â€œCongress has cheated Americans by not obeying Article V of the Constitution. Members of Congress are violating their oath of office to faithfully obey the Constitution,â€ said Hirschhorn, â€œand we must hold them accountable.â€
â€œMembers of Congress seem more effective as lawbreakers than lawmakers,â€ added California congressional candidate Byron De Lear and an FOAVC founder. â€œIf Congress can silently and unilaterally ignore or veto one part of the Constitution, then it can disobey any part of it,â€ said De Lear.
Thomas E. Brennan, former Chief Justice, State of Michigan, and an FOAVC founder has said publicly that a convention â€œis necessary, desirable, and feasible.â€ The convention option â€œis to be taken seriouslyâ€¦it is not a joke, nor an illusion. It would bring a new, responsible dimension to American politics,â€ said Brennan.
â€œOperating outside the control of the federal government convention delegates could, like members of Congress, consider any constitutional amendments they deem necessary to address unresolved national problems â€“ and thatâ€™s what frightens politicians,â€ noted Hirschhorn.
De Lear said, â€œCongress canâ€™t have it both ways. Give Americans its first Article V convention or propose a constitutional amendment to remove the convention option.â€ FOAVC reminded Pelosi and Reid that Abraham Lincoln and Dwight D. Eisenhower supported use of the convention option. â€œSadly, no current Democratic or Republican presidential candidate has done likewise, especially mavericks like Dennis Kucinich, Mike Gravel and â€˜champion of the Constitutionâ€™ Ron Paul,â€ noted De Lear.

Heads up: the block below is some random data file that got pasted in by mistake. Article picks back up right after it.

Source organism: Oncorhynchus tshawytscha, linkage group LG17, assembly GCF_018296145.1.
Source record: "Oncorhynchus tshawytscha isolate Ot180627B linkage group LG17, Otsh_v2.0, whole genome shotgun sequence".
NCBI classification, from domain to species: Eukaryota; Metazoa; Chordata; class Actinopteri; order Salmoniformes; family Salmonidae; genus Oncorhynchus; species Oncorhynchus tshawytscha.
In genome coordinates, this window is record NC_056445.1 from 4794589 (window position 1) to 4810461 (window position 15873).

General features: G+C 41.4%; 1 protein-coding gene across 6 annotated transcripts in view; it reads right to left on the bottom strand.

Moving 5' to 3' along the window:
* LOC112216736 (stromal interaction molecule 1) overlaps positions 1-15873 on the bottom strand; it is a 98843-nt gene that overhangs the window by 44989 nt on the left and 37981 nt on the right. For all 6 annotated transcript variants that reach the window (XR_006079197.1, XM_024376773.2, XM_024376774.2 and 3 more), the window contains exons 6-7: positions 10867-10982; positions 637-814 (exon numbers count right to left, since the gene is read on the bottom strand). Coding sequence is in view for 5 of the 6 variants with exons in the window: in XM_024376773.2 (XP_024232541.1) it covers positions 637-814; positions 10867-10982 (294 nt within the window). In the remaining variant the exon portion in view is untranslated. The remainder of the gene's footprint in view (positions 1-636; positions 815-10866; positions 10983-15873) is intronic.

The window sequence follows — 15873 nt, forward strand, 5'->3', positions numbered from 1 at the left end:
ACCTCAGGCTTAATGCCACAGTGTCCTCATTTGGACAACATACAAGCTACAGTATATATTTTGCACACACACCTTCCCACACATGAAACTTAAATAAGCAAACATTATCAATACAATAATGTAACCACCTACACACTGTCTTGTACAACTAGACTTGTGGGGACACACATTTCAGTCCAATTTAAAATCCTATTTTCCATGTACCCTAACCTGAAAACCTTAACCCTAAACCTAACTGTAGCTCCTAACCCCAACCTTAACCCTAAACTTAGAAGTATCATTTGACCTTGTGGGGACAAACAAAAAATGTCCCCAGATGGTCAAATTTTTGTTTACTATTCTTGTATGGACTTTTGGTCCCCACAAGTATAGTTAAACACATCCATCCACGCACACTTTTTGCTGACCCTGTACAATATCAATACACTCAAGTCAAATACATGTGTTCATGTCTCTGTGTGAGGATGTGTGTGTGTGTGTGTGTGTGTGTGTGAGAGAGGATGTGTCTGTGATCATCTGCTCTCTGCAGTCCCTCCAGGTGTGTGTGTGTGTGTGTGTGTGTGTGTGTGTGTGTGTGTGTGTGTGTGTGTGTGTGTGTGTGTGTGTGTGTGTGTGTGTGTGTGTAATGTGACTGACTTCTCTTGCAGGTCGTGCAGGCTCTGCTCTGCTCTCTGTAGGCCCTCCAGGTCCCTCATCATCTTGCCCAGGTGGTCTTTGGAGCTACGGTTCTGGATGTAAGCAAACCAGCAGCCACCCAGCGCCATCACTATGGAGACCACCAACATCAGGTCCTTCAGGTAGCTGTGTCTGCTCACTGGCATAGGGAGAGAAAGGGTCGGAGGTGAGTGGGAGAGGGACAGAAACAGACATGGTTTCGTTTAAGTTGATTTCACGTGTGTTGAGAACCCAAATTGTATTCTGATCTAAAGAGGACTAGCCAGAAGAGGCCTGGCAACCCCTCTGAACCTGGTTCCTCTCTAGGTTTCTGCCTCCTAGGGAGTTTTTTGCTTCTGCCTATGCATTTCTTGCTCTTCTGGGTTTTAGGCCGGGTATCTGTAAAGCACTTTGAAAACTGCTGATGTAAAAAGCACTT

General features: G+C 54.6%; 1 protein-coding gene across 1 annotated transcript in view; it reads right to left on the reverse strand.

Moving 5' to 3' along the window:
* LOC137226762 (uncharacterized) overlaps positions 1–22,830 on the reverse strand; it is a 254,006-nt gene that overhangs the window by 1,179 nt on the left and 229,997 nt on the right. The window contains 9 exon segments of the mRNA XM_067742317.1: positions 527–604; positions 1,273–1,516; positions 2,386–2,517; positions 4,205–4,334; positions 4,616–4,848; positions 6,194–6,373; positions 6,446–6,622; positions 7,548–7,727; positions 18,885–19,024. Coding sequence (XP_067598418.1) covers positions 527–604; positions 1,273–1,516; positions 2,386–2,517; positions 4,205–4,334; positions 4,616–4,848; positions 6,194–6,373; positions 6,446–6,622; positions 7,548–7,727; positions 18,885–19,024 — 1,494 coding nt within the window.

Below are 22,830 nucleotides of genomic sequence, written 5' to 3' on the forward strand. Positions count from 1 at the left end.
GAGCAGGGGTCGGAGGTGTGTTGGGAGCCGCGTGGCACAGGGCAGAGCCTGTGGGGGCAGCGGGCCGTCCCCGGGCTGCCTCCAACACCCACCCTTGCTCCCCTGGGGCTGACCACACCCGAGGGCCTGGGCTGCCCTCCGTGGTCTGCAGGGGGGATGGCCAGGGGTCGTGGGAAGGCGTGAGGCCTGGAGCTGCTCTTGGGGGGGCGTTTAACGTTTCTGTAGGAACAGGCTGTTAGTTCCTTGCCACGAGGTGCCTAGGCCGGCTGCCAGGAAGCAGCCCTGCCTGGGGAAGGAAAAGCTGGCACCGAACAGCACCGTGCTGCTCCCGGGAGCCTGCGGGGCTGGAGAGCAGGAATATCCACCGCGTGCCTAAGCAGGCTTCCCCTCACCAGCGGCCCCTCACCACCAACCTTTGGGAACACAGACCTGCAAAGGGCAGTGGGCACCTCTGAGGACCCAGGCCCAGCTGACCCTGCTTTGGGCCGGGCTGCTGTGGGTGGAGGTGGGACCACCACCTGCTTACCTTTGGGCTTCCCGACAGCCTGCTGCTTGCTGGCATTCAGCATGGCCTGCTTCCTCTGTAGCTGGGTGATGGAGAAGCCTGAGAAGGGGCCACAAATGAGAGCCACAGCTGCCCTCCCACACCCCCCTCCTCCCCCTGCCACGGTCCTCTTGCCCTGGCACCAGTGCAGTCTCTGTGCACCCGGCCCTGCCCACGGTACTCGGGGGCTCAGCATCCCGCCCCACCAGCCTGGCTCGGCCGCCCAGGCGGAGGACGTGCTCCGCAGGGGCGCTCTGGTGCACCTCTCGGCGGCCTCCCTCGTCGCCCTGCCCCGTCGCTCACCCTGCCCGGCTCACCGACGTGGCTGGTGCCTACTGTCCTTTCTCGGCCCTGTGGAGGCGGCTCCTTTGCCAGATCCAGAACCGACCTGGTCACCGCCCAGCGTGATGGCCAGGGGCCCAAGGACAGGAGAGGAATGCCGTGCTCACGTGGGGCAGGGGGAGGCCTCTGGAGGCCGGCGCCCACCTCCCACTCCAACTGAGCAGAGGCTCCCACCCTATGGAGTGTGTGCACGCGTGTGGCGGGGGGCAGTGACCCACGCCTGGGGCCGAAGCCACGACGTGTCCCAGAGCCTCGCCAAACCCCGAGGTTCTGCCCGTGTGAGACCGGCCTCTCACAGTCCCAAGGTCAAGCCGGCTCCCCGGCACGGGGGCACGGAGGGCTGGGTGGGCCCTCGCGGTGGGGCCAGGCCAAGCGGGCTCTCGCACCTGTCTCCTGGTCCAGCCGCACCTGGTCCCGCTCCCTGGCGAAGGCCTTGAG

The non-partisan FOAVC at www.foavc.org urges Americans and state legislatures to demand that Congress obey the Constitution, respect statesâ€™ rights, and announce the first Article V convention. FOAVC does not support any specific constitutional amendment, though it invites groups advocating specific reforms that might be achieved through amendments to become Affiliate Members.
Look forward to returning to these posts and following the discussions. We, Stephanie and Bill Hamm, are very interested in the views thus far expressed.